“Sckipio is opening up an entirely new use-case for G.fast,” said Teresa Mastrangelo, Principal Analyst, Broadbandtrends. “By combining DTA and unmanaged G.fast, Sckipio makes it effortless to add G.fast to any GPON network.”

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G.fast News

I’m still working through remarkable presentations from the Broadband Forum events. Michael Weissman, Bernd Hesse and team did a remarkable job choosing the speakers. http://bit.ly/BBFBASE

Deutsche Telecom: 35b Supervectoring Delayed to 2019 http://bit.ly/35blater
Broadcom is now over 3 years late. DT briefed German reporters after their financial call and revealed 35b was now delayed until 2019. 35b should deliver 200+ meg downloads 500-600 meters, a crucial tool for DT, which is losing share to cable. Cable now covers about 70% of Germany and is expanding. DT now only offers 50-100 megabit DSL while cable is often 400 megabits, going to a gigabit. 

The problem is software; the hardware is shipping and supposedly will work. DT says 35b is not ready to turn on. Broadcom in 2015 said 35b was in "production" in the press release below. Alcatel in early 2016 said to expect complete systems very soon. "35g is very similar to 17a so there should be little delay."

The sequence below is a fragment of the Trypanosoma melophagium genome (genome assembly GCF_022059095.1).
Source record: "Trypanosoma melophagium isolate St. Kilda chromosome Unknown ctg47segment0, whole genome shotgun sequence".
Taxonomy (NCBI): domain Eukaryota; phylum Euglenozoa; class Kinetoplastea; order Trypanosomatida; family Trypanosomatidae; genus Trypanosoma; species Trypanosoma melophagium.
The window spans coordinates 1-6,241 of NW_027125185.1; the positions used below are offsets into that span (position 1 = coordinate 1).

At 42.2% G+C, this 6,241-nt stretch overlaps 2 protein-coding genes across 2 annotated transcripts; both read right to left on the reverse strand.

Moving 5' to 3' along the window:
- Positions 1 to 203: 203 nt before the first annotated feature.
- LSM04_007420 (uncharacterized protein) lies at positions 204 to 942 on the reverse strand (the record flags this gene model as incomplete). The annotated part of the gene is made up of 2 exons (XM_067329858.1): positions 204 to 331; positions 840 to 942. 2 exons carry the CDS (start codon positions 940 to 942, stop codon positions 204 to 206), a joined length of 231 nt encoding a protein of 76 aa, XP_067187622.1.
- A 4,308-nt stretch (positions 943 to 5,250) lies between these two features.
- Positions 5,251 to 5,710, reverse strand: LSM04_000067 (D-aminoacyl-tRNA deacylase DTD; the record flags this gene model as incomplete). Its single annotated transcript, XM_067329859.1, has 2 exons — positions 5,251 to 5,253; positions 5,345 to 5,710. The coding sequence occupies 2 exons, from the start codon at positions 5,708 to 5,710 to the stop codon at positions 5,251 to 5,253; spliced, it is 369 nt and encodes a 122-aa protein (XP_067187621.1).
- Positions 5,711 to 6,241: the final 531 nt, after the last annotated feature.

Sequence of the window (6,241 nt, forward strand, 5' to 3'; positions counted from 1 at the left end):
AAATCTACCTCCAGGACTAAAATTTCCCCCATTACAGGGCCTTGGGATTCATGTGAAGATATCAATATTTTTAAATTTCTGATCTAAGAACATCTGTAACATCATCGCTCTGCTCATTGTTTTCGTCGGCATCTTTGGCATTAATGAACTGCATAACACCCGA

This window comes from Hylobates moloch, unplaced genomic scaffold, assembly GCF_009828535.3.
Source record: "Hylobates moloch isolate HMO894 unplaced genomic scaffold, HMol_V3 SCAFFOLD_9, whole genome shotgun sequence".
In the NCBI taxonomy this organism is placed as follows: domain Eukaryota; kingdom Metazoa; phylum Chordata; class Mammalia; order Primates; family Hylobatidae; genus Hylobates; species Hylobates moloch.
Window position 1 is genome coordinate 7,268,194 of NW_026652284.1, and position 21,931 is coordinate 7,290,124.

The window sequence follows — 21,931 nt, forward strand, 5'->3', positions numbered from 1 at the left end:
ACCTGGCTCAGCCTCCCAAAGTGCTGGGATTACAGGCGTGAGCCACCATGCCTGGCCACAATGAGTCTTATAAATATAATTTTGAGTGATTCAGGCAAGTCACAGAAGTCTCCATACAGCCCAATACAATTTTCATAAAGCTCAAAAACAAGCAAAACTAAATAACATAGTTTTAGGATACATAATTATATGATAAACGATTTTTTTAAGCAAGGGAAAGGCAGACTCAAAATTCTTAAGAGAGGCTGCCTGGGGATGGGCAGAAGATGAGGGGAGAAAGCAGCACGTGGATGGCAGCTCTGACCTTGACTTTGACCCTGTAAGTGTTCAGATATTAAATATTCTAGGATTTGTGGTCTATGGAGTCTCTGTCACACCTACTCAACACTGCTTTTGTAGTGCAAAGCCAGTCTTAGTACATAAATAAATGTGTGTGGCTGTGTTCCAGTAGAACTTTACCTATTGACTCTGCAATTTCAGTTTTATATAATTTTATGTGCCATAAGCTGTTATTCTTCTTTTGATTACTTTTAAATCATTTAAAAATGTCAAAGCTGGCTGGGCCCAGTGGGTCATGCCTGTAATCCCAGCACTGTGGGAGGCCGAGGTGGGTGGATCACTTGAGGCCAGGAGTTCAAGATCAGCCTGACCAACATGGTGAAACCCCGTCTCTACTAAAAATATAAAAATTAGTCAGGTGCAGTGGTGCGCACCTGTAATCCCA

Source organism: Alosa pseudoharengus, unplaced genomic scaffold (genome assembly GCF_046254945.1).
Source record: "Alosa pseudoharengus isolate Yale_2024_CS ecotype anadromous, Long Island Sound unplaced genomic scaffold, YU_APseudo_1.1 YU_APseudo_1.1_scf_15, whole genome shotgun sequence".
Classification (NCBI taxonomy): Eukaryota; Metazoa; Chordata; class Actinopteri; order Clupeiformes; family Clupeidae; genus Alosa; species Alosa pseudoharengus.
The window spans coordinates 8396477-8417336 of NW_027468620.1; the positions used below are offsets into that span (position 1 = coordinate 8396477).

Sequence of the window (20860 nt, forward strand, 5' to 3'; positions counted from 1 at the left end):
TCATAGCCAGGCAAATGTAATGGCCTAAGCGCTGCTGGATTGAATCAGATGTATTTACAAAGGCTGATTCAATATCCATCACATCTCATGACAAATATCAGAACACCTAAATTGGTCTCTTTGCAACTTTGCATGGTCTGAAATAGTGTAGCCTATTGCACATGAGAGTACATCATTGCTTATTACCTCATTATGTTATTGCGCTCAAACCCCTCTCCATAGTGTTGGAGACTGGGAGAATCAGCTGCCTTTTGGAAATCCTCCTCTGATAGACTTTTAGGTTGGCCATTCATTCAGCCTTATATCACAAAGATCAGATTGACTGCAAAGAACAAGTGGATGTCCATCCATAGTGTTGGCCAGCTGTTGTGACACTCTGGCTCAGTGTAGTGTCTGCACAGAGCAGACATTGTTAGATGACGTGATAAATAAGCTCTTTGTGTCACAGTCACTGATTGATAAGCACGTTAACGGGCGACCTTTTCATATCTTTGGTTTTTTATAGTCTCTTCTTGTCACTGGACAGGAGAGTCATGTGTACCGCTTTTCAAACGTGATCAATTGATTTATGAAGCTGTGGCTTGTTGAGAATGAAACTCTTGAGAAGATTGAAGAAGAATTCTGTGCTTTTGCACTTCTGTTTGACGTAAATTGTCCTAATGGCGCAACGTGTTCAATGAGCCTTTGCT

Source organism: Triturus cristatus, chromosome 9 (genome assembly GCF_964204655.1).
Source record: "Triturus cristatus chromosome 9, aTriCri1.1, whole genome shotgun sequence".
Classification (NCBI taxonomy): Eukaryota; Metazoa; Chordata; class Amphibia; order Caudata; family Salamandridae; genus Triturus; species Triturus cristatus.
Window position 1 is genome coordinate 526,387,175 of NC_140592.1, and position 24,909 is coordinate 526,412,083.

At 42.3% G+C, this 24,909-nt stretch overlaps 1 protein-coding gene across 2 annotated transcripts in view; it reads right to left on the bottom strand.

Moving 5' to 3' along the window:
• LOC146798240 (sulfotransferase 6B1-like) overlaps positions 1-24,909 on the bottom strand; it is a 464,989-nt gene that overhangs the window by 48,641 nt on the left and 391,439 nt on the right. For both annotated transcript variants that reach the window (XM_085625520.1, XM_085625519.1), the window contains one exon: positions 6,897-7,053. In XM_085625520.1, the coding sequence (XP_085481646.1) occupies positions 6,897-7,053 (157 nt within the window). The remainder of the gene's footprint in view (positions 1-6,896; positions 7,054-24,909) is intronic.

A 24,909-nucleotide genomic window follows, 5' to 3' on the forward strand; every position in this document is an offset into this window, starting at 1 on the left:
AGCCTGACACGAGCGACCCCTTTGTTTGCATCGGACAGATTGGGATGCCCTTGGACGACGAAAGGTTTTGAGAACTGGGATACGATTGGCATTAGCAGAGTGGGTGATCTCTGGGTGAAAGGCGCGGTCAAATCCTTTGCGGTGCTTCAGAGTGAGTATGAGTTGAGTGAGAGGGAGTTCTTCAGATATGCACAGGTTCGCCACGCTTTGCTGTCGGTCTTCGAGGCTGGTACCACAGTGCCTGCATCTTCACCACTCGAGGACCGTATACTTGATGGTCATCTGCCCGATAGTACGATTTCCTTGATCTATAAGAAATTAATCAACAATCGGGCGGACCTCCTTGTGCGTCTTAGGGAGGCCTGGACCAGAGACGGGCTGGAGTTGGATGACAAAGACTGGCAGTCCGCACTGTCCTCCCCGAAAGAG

Broadcom's problems are leading major telcos and vendors to have a plan B, using Sckipio G.fast. DT itself is planning extensive G.fast deployments in 2019, mostly in apartment buildings. http://bit.ly/35blater

Gigabit 100 Meters - Unless the Wires are Lousy http://bit.ly/gflousy
Speeds are fine, "Unless there's a line problem." I've been reporting for three years that ~10% of lines have problems. In the chart by Rami Verbin of Sckipio, he finds G.fast goes ~130 meters on good lines. Poor lines have about half the reach. 

His chart roughly matches the reports from Swisscom, Belgacom, and England for both G.fast & vectored DSL. The 10% with problems can cause the majority of the line-related complaints to support. The angry customers drive up cost.

Rami's solution to reach the gigabit is bonding, supported on the Sckipio chips. Verbin made some additional points:

  • 4 gigabits is possible by bonding two decent 2 gigabit lines.
  • Even in a service from remote cabinets, ~25% are close enough to get a full gigabit."
  • cDTA and iDTA are practical ways to deliver much higher upstream by switching some bandwidth from downstream to upstream only when needed.
  • 35B will probably be similar but Deutsche Telecom doesn't expect to deploy until 2019. http://bit.ly/gflousy

AT&T Wants Coax 2-5 Gigabit G.fast. Very Soon. http://bit.ly/ATTCoax
AT&T faces intense competition from cable, talking about 10 gigabits in both directions. (Cable will only be 1 gig down, ~100 meg up, until ~2021.) AT&T wants something to brag about as well.

AT&T gained millions of lines of coax as part of the DirecTV deal. Alcatel and Huawei are leading the development of G.mgfast. That uses 424 MHz, full duplex, to achieve ~2.5 gigabits in both directions. The reach on telco twisted pair is only about 30 meters. On coax, those speeds can probably extend far enough to service most apartment buildings. Using 848 MHz, speeds can reach 5 gigabits. The ITU standards group has been aiming for 2019-2020 for G.mgfast, too slow for AT&T's marketers. David Titus wants a high-speed standard for coax "early in 2018." He believes that is "doable."http://bit.ly/ATTCoax